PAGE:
Summer in America 2020 was defined by two major storylines- the COVID-19 pandemic and the grassroots movement for social justice. It's carried over to the 2020 NFL regular season, with narratives emerging right from kickoff. The very first game, the Houston Texans at the Kansas City Chiefs, saw both teams joining together to stand in silence for the cause of unity.
For some inexplicable reason this was booed, and that set off a chain reaction of events. On top of all the larger issues that transcend a mere game, but also currently engulf it, we're seeing strong winds of change blowing in the business side of the National Football League too.
At almost every pivotal moment, in the last century of the struggle for civil rights, Rep. John Lewis was there. Rest in Power to a giant among men. This past Fourth of July weekend, as we all reflected on the beginning of the United States of America, the Declaration of Independence, and the ideals upon which the document was written, "John Lewis: Good Trouble" arrived at the Music Box Theatre virtual cinema.
The belief that "all men are created equal," penned by Thomas Jefferson on the parchment signed by the Founding Fathers on July 4th, 1776, is more theory than practice today. As the Black Lives Matter movement continues to gain momentum, it also spotlights the egregious disparities than exist within our society. Thus, Dawn Porter's documentary spotlighting the life and career of the legendary civil rights activist and Democratic Representative from Georgia is more timely than ever.
Political Marketing was my favorite class when I was in graduate school, and many lessons learned from that course stick with me to this day. I selected jingoism, extremist patriotism and all things marketing of the red, white and blue as my term paper topic for this specific course.
Although I penned that paper back during the Bush 43 administration, insights reached back then have as much relevance today as ever. In studying the Star Spangled Banner as well as everyone who takes the national anthem way too seriously, I saw that the plot to Francis Scott Key's tune was lost a long time ago. We really don't need it to be played anymore at every single sporting event. It really needs to be reserved for just international competitions at this point.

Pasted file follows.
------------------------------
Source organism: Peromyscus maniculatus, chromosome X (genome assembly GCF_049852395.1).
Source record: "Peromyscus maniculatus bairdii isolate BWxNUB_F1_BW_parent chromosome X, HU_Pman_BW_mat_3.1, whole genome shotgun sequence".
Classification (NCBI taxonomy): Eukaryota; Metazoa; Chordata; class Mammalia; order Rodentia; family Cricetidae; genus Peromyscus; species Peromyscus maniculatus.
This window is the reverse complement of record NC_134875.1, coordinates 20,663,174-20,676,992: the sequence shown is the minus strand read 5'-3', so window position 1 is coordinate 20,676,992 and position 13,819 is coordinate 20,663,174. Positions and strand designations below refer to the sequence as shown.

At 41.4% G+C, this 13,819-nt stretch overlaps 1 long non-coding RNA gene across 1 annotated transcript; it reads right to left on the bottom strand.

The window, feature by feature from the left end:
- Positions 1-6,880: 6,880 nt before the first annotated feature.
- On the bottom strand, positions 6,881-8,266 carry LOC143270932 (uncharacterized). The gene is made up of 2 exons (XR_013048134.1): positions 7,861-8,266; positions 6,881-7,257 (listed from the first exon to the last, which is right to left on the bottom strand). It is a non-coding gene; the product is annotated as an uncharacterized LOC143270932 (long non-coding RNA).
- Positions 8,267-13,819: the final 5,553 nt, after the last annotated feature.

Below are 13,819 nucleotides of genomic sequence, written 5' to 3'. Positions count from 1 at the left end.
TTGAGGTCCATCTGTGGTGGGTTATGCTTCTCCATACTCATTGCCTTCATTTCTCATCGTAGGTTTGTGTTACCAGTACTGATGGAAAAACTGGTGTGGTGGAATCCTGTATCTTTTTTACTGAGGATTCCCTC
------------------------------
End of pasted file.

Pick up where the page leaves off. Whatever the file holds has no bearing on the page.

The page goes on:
Lots of sports figures, from all around the world, are speaking up right now about racial inequality and police brutality in the United States. Former Chicago Bears and current University of Illinois head coach Lovie Smith
sounded off about systemic racism in our society while appearing on a talk show yesterday.
This weekend saw another round of Americans and non-American soccer players showing solidarity with the Black Lives Matter movement in the German Bundesliga. New Orleans Saints quarterback Drew Brees initially made a statement that showed total ignorance
in regards to why Colin Kaepernick on other NFL players have taken a knee
during the national anthem, but he took the time to educate himself on the issues, and now he gets it...
Once the coronavirus pandemic is all over, and the world recovers from the plague of COVID-19, a lot of stock will be taken of all that we have lost. There will be hundreds of thousands of lives lost, and millions more altered for the worse, many of which irreparably so. We don't make the timeline for when this recovery period arrives, the virus does, and because of that, it's all unknown.
What we do know is that there will be a lot of institutions that just can not exist anymore, simply because they're way too dangerous to public health. Two examples are FOX News Channel and the wet markets in Asia. Half a world away from each other, and existing in completely different spheres of influence, both are getting people killed due to their complete recklessness. We'll start with the latter, as that's where this all (and by that our current hellscape within which we're all currently inhabiting got started.